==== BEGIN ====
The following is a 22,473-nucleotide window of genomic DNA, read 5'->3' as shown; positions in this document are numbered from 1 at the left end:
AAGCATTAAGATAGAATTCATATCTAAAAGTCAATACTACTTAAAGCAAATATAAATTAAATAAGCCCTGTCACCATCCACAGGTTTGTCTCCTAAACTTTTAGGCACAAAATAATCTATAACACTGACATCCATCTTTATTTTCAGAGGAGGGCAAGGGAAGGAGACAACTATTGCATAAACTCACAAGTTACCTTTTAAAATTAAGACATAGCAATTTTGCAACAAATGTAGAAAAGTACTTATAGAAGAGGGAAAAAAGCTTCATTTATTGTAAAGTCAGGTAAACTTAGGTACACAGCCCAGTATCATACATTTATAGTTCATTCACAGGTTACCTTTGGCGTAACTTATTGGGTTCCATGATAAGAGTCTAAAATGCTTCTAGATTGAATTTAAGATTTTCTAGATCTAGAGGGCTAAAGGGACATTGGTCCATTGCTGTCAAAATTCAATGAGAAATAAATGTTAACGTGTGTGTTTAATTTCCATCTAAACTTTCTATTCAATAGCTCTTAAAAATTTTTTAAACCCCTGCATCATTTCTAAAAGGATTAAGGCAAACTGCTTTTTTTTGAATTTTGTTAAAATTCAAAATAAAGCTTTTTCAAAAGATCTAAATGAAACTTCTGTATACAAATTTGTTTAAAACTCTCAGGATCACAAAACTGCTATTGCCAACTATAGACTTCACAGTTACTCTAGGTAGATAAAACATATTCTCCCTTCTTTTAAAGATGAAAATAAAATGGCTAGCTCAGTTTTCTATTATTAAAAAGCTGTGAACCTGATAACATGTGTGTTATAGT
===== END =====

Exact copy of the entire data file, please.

The following is a 22,473-nucleotide window of genomic DNA, read 5'->3' as shown; positions in this document are numbered from 1 at the left end:
AAGCATTAAGATAGAATTCATATCTAAAAGTCAATACTACTTAAAGCAAATATAAATTAAATAAGCCCTGTCACCATCCACAGGTTTGTCTCCTAAACTTTTAGGCACAAAATAATCTATAACACTGACATCCATCTTTATTTTCAGAGGAGGGCAAGGGAAGGAGACAACTATTGCATAAACTCACAAGTTACCTTTTAAAATTAAGACATAGCAATTTTGCAACAAATGTAGAAAAGTACTTATAGAAGAGGGAAAAAAGCTTCATTTATTGTAAAGTCAGGTAAACTTAGGTACACAGCCCAGTATCATACATTTATAGTTCATTCACAGGTTACCTTTGGCGTAACTTATTGGGTTCCATGATAAGAGTCTAAAATGCTTCTAGATTGAATTTAAGATTTTCTAGATCTAGAGGGCTAAAGGGACATTGGTCCATTGCTGTCAAAATTCAATGAGAAATAAATGTTAACGTGTGTGTTTAATTTCCATCTAAACTTTCTATTCAATAGCTCTTAAAAATTTTTTAAACCCCTGCATCATTTCTAAAAGGATTAAGGCAAACTGCTTTTTTTTGAATTTTGTTAAAATTCAAAATAAAGCTTTTTCAAAAGATCTAAATGAAACTTCTGTATACAAATTTGTTTAAAACTCTCAGGATCACAAAACTGCTATTGCCAACTATAGACTTCACAGTTACTCTAGGTAGATAAAACATATTCTCCCTTCTTTTAAAGATGAAAATAAAATGGCTAGCTCAGTTTTCTATTATTAAAAAGCTGTGAACCTGATAACATGTGTGTTATAGT